The two-hander focuses on the volatile Teeni (a tour-de-force performance by Katrina McKeever), who gets far more time to display her outrageous personality than her sister Sandra - shifting from stand-up comedy to pitiable loneliness before she erupts into another tirade of racial hatred. Sandra (an impressive Lynsey-Anne Moffat), who seems to have the patience of a saint, mainly listens but her character is not limited to being a goody-two-shoes. Although Sandra believes in reconciliation, she has dark thoughts and unresolved issues of her own, but Sandra is in control whereas Teeni is completely unpredictable.

The confrontation between the two sisters shows the difficulty of putting your past behind you. Both grew up as Irish Protestants, their father an Ulster Defence Association fighter who was murdered when they were children. Yet whereas Sandra is trying to overcome her prejudices and their violent history, Teeni's hatred remains unchanged: "Finians aren't people."

David Ireland seems to be an expert in using black comedy to dissect the irrationality of fanatics. His play Cypress Avenue, last year at the Royal Court, featured an Ulster loyalist who wanted to take revenge on his 5-week old granddaughter because he thought she looked like Gerry Adams.

Everything Between Us is not quite as shocking as Cypress Avenue, and Teenie's stand-up comedy act goes on longer than it needs to, but it is still a compelling play, sensitively directed by Neil Bull.

By Carolin Kopplin

Until 16th May 2017

Finborough Theatre

Box office: 0844 847 1652

Running time: 70 minutes, no interval

Photograph by Tristram Kenton.

May 2nd

Twelfth Night at the Blue Elephant Theatre

By Carolin Kopplin

If music be the food of love, play on.

The theatre company Original Impact draws upon performance art, popular culture and current affairs to create original work and is now presenting a modern, musical production of one of William Shakespeare's most popular plays. 

Sam Dunstan energetic production turns Illyria into a party island, defined by the words "To beer or not to beer (that is the question)" sprayed on the backwall. Duke Orsino (Andi Jashari), confident ruler of Illyria, is lusting after Olivia (Eve Niker), whose melancholy mood after her brother's death could not feel more out of place. Thankfully, she can count on her steward Malvolio (Timothy Weston) to calm her senses with his sombreness in this sunny paradise.

Sir Toby Belch (Joshua Jewkes) resembles a western tourist who has partied too long on Mallorca, complete with beer gut, sunglasses and white socks, whilst Sir Andrew Aguecheek (Dinos Psychogios) is turned into a rather hopeless DJ. Maria (Alexandria Anfield) is a self-confident bar maid and adored by Sir Toby for her wit. 

After an impressive storm scene that sees Katie Turner's Viola stranded on Illyria, Viola dresses up as the cheeky rapper Cesario, but she still looks very much like a girl. However, her scenes with Eve Niker's Olivia work very nicely as there is real chemistry between the two actors.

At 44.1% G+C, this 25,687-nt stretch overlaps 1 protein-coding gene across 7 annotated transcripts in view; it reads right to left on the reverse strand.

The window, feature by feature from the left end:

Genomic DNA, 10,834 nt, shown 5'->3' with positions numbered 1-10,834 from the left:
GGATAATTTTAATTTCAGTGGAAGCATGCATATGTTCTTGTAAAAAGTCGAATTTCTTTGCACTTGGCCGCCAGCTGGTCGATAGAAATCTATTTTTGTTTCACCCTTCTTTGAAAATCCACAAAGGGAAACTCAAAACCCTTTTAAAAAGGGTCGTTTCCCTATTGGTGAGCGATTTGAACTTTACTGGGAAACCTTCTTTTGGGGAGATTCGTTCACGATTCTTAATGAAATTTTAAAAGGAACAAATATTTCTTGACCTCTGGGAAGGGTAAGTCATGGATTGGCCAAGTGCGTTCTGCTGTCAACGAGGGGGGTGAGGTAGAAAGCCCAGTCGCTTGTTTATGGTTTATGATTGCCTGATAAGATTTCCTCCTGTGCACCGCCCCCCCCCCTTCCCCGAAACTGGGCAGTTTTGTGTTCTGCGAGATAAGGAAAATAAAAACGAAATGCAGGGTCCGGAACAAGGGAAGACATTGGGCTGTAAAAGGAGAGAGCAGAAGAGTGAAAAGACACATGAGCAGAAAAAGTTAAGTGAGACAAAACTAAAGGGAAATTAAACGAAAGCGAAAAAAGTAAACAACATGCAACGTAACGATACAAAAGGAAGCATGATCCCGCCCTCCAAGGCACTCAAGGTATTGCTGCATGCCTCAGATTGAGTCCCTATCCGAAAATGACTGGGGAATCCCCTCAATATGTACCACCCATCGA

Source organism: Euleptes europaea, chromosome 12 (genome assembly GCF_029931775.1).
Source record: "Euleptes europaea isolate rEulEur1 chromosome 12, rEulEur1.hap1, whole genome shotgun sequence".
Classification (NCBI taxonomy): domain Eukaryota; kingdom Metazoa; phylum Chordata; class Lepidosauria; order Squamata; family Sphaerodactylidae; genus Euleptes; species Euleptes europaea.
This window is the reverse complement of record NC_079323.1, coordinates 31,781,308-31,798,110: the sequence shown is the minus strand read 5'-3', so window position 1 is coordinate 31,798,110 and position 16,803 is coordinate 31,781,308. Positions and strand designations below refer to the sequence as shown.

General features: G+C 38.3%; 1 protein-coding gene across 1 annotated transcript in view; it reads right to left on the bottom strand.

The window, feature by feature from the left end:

This is a very physical show with live music and a lot of slapstick. The songs have all been updated with Sian Eleanor Green's Feste emulating Whitney Houston and Andi Jashari's voice booming across the auditorium. There is no room for Elizabethan harmonies among selfies and mobile phones.

The cast speak Shakespeare's verse beautifully and the performance is entertaining, including many funny ideas. However, I felt that Sam Dunstan could have brought more to the production, there is little depth although Shakespeare's play offers so much to explore.

A fun night out.

By Carolin Kopplin

Until 6th May 2017 at the Blue Elephant Theatre in Camberwell

Running time: 2 hours plus a 15-minute interval

May 1st

The Cardinal at the Southwark Playhouse

By Carolin Kopplin

Opponents: The Cardinal (Stephen Boxer) and Duchess Rosaura (Natalie Simpson)

Do not I walk upon the teeth of serpents?

The Cardinal was one of the last plays performed before Oliver Cromwell shut down the theatres. Considered one of James Shirley's finest dramas, this satirical revenge tragedy features two strong and witty opponents - the Cardinal (Stephen Boxer) and Duchess Rosaura (Natalie Simpson), who are equally weighted. The play pays reverence to some of the best-known revenge tragedies, most of all The Duchess of Malfi.

The Cardinal uses his influence on the King of Navarre (Ashley Cook) to arrange a marriage between the Duchess and his nephew Don Columbo (Jay Saighal), a fierce warrior who is presently fighting a war against Arragon. The Duchess, however, prefers the more refined and honorable Count D'Alvarez (Marcus Griffiths), and has no intention of marrying a brute. She writes to Columbo, asking to be released from the marriage contract. In his fury, Columbo almost kills the messenger - Antonio (Timothy Speyer) - but in his exaggerated self-esteem comes to think that the Duchess is just taunting him because she misses him so much. Antonio returns with the required release and the Duchess marries Count D'Alvarez. But Columbo returns on their wedding night and murders the Count, swearing that he will kill any future husband of Rosaura's, just as he killed D'Alvarez. Thanks to his war record and his influential uncle, Columbo remains unpunished. The Duchess becomes the ward of the Cardinal and is presumed to have gone mad. Meanwhile Colonel Hernando (Phil Cheadle), who has been publicly humiliated by Columbo, also seeks revenge against the Cardinal and his nephew.